Re: Inquiring Gay Minds Want to Know What Gives?

No, I get the legal argument, without gay marriage recognized by the state, there is a violation of equal rights.  I am for gay marriage for legal and moral reasons.  I just think it is clear that posturing is critical in a national election.  But  getting the backing of a national act legitimizing gay marriage will be difficult and would presumably need to come out of Congress.  I would see good strides if it comes out of states first and hopefully builds momentum into national acceptance.    

by KLRinLA 2009-01-13 05:48PM | 0 recs
Re: Inquiring Gay Minds Want to Know What Gives?

The solution actually will almost certainly come from the US S Ct. The make up of the COurt makes that impossible right now, but the reality is that as more states have marriages- there is a looming question of what to do with those states who claim they will not recognize those marriages. Once DOMA is repealed, that becomes a full faith and credit clause issue as well as equal protection. I don't see how these bans can be sustained.

by bruh3 2009-01-13 06:38PM | 0 recs
KLR, no need to Burden Bruh3

With facts there, people like him (David and Paul of openleft included) demand total ruby red purity or else!. To hell with facts, politics, long term goals or changing circumstances in their minds. I think they bought into the McCain rhetoric that Obama was in fact a secret socialist or a commie so now that he is going forward with doing exactly what he said he would do (Bipartisan ship, Tax cuts, just few of the examples) they are OURAGED! outraged I tell ya. They have been living in a cave for the last 2 years if they were genuine supporters.

by YourConcernsAreNoted 2009-01-13 06:41PM | 0 recs
I agree

He wanted to stand out then prob, not sure though.

He might have as well change his mind over 10 years time.

by YourConcernsAreNoted 2009-01-13 05:23PM | 0 recs
How many Republicans

Are crying bitter, bitter tears now, knowing that they missed their best opportunity to use this against Obama?  Probably a few Democrats, too.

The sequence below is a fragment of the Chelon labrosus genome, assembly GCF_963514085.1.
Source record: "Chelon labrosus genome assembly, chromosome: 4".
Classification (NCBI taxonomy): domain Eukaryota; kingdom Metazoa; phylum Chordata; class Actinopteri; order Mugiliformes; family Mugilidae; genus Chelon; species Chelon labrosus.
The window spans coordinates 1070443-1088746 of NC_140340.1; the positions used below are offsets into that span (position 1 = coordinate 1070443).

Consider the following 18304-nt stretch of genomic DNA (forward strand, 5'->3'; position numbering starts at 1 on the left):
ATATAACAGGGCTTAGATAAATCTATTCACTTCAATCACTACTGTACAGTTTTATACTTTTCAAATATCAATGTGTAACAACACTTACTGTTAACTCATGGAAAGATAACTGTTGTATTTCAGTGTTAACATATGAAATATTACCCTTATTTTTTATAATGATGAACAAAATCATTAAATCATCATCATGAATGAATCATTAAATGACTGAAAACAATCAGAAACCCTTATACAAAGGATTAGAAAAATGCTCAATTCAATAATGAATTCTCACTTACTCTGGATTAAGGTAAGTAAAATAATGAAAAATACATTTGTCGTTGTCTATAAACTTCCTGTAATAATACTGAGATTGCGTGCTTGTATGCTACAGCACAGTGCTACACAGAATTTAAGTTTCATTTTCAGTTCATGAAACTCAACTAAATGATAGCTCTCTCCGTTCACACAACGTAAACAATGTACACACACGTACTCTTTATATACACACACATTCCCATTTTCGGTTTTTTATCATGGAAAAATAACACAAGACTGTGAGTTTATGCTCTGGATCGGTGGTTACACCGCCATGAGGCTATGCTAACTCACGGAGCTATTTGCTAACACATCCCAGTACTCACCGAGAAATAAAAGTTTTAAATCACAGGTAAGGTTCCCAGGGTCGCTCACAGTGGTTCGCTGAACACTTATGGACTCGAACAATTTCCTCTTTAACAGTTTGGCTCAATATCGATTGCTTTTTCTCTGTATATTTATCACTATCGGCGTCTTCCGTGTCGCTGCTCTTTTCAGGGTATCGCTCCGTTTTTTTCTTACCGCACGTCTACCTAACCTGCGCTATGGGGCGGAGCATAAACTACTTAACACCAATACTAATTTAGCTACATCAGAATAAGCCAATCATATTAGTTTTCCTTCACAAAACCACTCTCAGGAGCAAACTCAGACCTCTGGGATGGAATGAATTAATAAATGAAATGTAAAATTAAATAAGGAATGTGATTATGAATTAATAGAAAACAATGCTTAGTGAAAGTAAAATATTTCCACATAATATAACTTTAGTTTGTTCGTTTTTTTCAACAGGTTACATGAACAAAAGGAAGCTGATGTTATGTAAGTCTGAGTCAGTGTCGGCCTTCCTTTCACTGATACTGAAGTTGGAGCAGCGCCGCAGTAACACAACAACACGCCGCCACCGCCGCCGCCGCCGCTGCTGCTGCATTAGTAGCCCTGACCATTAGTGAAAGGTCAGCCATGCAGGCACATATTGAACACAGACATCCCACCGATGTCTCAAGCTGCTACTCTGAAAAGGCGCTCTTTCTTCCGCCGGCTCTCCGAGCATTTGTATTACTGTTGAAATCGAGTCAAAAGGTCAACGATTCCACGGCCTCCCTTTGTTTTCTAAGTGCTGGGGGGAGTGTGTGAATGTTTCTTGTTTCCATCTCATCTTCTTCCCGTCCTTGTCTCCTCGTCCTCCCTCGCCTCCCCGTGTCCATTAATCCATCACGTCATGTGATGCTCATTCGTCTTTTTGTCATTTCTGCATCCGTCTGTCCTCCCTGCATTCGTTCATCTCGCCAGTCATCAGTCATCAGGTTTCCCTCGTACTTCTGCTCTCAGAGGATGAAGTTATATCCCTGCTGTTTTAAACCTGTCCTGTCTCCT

I don't really care whether Obama opposes same-sex marriage because he believes it's morally wrong or because he believes it's politically unpopular - either way, he's wrong.  

I suppose it does say something about Obama, although I don't know that it says anything about him that couldn't have been said before.  It is shocking to see such a reversal.  It's a "Mitt Romney" on the flip-flop scale.

I'll be curious to see how Obama handles this.

by Drew 2009-01-13 04:57PM | 0 recs
Re: How many Republicans

Probably a few democrats too

Charles Lemos for one.

by lojasmo 2009-01-13 05:05PM | 0 recs
Umm

Its been years, he can change is mind that's fine to me. insulting him doesn't advance your position favorably and it will most likely move him to the other side. Constructive criticism is your best bet here.

by YourConcernsAreNoted 2009-01-13 05:22PM | 0 recs
I don't see where I'm insulting him.

If it's by comparing him to Mitt Romney, well, if you believe "he can change his mind," then surely you can't find that comparison insulting.  Mitt's done the same!

by Drew 2009-01-13 07:58PM | 0 recs
What gives?

Aspiring national candidate pivots away from politically dangerous position taken when said candidate was young and probably idealistic?  Is this really that surprising?  For a more recent example, see marijuana decriminalization.

by JJE 2009-01-13 05:27PM | 0 recs
Re: What gives?

yeah the whole clinton thing about "i smoked but i didn't inhale" I had forgot that one.

by bruh3 2009-01-13 05:35PM | 0 recs
Benefit of the Doubt?

How 'bout that he really IS okay with same sex marriage, but in order to get elected, he had to say he was against it.....

I'm guessing many politians have done something similar.

What I'm HAPPY to hear (from your diary) is that his INITIAL (and therefore, I believe truth) is he's OKAY with it...

I always thought that both Obama and Hillary really were OKAY with it, but simply didn't want to get side tracked by the right wing nut jobs on this issue.

I'm gonna give him the benefit of the doubt and see what his ACTIONS are once he's in....the fact that he has an Lesbian (or was it a Gay man) doing another Prayer (to counteract Warren) shows (in my opinion) that he does CARE about the LGBT community....otherwise, why bother?

by nikkid 2009-01-13 05:41PM | 0 recs
Re: Benefit of the Doubt?

I don't understand why the lizard-brains react so strongly to it. It is not like someone is going to try to have teh gay sex in my kitchen while I am trying to serve dinner or something. But this REALLY MATTERS to the lizard brain. Somehow.

by redwagon 2009-01-13 07:15PM | 0 recs
Re: Benefit of the Doubt?

They fear God's wrath.

As should we all.

by moscow 2009-01-14 04:05AM | 0 recs
Re: Inquiring Gay Minds Want to Know What Gives?

If you'll let me parse? He personally favors gay marriage and would fight bans against gay marriage (this ties in with what I believe his DOMA stance is) but he did't say he'd fight FOR gay marriage.